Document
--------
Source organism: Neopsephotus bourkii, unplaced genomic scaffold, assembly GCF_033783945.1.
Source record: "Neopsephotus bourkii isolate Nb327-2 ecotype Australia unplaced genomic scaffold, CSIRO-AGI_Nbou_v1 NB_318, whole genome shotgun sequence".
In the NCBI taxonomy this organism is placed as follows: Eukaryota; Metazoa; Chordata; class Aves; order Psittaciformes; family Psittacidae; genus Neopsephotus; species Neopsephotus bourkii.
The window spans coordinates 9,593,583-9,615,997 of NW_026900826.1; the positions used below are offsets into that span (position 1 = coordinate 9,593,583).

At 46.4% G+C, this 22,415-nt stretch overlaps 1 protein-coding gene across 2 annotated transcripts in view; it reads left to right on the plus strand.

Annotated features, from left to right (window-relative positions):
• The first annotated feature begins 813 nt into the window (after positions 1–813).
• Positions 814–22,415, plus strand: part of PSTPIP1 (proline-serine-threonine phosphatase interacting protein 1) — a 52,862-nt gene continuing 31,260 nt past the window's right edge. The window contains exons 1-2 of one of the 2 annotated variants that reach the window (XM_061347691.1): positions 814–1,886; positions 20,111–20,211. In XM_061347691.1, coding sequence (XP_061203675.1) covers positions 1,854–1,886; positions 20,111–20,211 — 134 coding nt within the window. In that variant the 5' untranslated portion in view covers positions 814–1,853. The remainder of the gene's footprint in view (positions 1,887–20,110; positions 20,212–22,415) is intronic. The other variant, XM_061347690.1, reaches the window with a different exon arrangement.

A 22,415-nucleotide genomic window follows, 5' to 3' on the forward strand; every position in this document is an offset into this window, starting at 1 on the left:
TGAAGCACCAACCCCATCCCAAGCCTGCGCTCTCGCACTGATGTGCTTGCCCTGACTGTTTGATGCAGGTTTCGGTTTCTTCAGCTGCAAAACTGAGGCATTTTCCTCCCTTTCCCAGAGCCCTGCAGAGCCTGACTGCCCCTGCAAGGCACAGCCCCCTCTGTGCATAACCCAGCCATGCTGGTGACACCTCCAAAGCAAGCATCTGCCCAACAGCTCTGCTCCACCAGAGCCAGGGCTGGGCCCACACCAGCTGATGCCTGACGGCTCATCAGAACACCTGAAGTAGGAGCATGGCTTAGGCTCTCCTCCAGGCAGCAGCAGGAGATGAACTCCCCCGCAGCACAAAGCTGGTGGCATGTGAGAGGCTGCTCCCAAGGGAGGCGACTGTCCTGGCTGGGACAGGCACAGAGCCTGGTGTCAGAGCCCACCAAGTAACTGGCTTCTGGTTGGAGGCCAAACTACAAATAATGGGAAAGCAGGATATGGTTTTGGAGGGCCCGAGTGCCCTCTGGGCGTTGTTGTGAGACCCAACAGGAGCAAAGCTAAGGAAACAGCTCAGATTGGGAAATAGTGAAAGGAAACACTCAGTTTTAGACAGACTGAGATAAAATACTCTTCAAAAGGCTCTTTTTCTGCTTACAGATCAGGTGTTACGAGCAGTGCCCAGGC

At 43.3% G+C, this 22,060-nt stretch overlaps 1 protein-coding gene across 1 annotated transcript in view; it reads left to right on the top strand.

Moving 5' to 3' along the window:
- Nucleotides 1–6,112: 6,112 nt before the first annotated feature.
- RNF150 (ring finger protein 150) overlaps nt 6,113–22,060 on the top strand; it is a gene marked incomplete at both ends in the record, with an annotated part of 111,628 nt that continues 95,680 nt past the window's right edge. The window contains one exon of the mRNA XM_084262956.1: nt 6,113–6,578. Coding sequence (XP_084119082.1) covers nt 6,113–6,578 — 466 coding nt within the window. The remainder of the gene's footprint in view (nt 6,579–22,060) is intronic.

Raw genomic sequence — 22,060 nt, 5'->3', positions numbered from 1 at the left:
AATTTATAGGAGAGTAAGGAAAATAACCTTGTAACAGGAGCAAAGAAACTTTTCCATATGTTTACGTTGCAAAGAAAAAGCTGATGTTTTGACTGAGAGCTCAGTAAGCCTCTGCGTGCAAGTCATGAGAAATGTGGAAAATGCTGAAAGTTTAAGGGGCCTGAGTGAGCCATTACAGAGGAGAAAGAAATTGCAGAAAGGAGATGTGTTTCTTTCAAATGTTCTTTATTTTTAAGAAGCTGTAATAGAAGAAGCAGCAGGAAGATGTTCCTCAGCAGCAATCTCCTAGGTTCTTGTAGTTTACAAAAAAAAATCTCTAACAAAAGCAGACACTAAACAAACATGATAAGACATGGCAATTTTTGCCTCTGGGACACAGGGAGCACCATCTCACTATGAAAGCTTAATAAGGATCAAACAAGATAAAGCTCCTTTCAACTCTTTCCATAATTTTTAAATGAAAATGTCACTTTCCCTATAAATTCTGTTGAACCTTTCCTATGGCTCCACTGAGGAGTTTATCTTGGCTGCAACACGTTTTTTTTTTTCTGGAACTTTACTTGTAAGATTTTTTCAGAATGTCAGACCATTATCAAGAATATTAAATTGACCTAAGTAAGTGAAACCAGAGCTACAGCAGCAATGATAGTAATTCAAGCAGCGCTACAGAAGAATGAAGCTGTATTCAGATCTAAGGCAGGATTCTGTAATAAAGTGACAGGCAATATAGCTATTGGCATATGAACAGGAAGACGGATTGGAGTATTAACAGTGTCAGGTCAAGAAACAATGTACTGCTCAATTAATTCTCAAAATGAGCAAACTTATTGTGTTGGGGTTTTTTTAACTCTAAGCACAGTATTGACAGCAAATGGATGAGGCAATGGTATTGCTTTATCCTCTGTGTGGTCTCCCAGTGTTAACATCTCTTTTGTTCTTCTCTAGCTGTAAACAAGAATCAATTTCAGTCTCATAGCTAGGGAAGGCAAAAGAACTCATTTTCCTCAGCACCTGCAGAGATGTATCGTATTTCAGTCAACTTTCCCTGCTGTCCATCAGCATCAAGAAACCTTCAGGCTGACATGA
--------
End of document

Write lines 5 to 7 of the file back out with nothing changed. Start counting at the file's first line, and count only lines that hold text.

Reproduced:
At 46.4% G+C, this 22,415-nt stretch overlaps 1 protein-coding gene across 2 annotated transcripts in view; it reads left to right on the plus strand.

Annotated features, from left to right (window-relative positions):
• The first annotated feature begins 813 nt into the window (after positions 1–813).